A Doctor of Podiatric Medicine (DPM) is defined as a physician and surgeon that practices the art of podiatry. The “practice of podiatry” is defined by Utah State Law as “the diagnosis and treatment of conditions affecting the human foot and ankle and their manifestations of systemic conditions by all appropriate and lawful means.” Treatment of various conditions may include palliative care, biomechanical modalities, physical therapy, surgical intervention, and the prescription of both systemic and topical medications.
Over the past several decades, podiatry has evolved from a palliative art (chiropody) into a medical and surgical specialty of the lower limb. The legal definition of podiatry and the legislation governing the scope of practice varies somewhat from state to state. Utah law provides for the care of “the human foot and ankle.” Podiatry has been determined through a recent study to be valuable to patients.
Educationally, a DPM has completed a required premedical curriculum in an undergraduate institution, and has taken the Medical College Admissions Test (MCAT), similar to allopathic (MD) and osteopathic (DO) school applicants. Based upon undergraduate performance, MCAT scores, and a rigorous interview process, the applicant is chosen to matriculate at one of the seven (soon to be eight) colleges of podiatric medicine. Podiatric medical school encompasses an additional four years of study, and mirrors the general curriculum of most allopathic medical schools. Throughout this process, however, the podiatric medical student is involved in additional specialty courses dealing specifically with lower extremity anatomy, biomechanics, podiatric radiology, podiatric medicine, and podiatric surgery. The podiatrist also undergoes rigorous residency training.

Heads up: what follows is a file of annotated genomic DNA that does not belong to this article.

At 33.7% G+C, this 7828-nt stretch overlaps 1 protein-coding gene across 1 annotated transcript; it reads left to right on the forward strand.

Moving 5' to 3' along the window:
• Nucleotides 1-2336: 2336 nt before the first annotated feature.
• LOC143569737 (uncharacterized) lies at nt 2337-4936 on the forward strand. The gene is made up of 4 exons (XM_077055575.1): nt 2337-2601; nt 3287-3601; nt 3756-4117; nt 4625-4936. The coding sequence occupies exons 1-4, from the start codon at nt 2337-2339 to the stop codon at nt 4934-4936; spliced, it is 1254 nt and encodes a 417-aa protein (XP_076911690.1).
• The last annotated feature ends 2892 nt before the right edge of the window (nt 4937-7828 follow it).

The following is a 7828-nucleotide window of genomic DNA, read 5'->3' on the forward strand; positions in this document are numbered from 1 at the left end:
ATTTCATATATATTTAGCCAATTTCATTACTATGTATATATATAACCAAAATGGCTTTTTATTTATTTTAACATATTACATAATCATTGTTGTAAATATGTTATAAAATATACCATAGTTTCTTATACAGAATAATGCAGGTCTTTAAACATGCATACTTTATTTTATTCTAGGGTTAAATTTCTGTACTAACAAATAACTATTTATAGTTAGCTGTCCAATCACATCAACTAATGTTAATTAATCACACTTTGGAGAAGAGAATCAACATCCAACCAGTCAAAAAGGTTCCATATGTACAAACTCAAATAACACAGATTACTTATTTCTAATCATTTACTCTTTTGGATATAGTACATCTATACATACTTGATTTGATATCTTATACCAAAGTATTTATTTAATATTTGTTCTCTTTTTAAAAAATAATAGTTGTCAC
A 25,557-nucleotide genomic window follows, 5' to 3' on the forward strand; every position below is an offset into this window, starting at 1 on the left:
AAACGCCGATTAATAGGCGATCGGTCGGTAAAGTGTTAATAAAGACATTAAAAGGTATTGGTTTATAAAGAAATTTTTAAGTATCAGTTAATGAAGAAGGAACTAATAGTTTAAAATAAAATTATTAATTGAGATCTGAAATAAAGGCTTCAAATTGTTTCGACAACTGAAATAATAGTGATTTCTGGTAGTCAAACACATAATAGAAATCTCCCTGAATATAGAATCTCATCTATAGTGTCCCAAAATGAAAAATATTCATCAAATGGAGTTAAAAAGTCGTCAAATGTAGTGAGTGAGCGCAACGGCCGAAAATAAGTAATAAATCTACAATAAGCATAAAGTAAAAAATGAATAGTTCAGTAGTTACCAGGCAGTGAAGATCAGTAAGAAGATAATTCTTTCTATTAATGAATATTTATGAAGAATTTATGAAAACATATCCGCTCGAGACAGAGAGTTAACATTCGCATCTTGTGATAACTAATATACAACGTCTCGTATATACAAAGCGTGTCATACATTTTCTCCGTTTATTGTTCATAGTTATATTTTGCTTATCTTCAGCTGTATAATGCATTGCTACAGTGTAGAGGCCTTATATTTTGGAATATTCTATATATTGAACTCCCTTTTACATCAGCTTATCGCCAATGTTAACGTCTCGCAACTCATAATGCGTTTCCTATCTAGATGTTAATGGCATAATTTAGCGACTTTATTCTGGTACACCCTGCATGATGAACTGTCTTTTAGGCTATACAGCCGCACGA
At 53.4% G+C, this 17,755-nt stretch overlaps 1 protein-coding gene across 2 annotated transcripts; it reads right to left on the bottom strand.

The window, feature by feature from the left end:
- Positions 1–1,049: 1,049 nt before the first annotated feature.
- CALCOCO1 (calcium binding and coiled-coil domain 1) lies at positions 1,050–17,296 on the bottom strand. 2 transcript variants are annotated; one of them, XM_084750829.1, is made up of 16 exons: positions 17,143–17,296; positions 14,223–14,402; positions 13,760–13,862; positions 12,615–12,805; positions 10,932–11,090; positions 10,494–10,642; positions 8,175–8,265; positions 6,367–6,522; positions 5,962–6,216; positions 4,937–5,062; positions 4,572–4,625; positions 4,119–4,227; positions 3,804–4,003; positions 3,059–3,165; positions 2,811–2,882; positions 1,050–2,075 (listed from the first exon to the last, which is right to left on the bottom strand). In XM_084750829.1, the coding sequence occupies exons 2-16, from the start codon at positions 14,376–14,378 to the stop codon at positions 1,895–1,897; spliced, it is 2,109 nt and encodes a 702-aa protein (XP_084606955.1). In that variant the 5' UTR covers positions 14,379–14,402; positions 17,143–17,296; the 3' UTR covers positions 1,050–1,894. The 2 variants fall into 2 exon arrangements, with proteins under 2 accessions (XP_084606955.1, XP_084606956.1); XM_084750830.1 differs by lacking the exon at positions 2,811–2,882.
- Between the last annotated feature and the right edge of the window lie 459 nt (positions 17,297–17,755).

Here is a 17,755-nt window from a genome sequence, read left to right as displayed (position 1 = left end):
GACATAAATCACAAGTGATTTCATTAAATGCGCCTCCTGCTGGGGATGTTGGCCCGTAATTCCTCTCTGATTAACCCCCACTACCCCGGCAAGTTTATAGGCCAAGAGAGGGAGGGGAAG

The DPM is therefore truly a physician who specializes in and is uniquely qualified to treat disorders of the human foot and ankle.